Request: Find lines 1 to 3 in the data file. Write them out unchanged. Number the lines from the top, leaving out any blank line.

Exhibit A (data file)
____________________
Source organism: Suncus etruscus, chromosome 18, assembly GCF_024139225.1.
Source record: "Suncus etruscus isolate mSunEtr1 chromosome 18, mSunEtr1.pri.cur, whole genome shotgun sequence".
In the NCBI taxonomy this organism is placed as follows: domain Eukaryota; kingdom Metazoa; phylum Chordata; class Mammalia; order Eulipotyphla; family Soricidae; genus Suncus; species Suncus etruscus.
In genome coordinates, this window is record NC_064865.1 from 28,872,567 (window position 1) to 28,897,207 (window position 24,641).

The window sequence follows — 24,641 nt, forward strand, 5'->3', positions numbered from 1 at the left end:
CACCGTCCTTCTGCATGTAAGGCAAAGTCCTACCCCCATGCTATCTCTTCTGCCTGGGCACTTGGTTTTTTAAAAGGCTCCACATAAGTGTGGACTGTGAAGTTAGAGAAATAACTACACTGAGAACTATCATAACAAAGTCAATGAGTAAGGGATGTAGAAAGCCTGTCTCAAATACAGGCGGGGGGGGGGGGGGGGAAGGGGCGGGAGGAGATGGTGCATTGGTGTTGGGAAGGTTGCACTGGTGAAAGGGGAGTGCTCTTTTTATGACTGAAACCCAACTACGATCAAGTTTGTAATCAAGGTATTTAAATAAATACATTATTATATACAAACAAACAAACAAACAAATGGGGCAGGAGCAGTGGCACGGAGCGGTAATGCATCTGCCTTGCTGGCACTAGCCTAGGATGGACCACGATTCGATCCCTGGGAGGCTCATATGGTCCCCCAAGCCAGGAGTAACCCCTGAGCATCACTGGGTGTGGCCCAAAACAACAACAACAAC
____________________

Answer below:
Source organism: Suncus etruscus, chromosome 18, assembly GCF_024139225.1.
Source record: "Suncus etruscus isolate mSunEtr1 chromosome 18, mSunEtr1.pri.cur, whole genome shotgun sequence".
In the NCBI taxonomy this organism is placed as follows: domain Eukaryota; kingdom Metazoa; phylum Chordata; class Mammalia; order Eulipotyphla; family Soricidae; genus Suncus; species Suncus etruscus.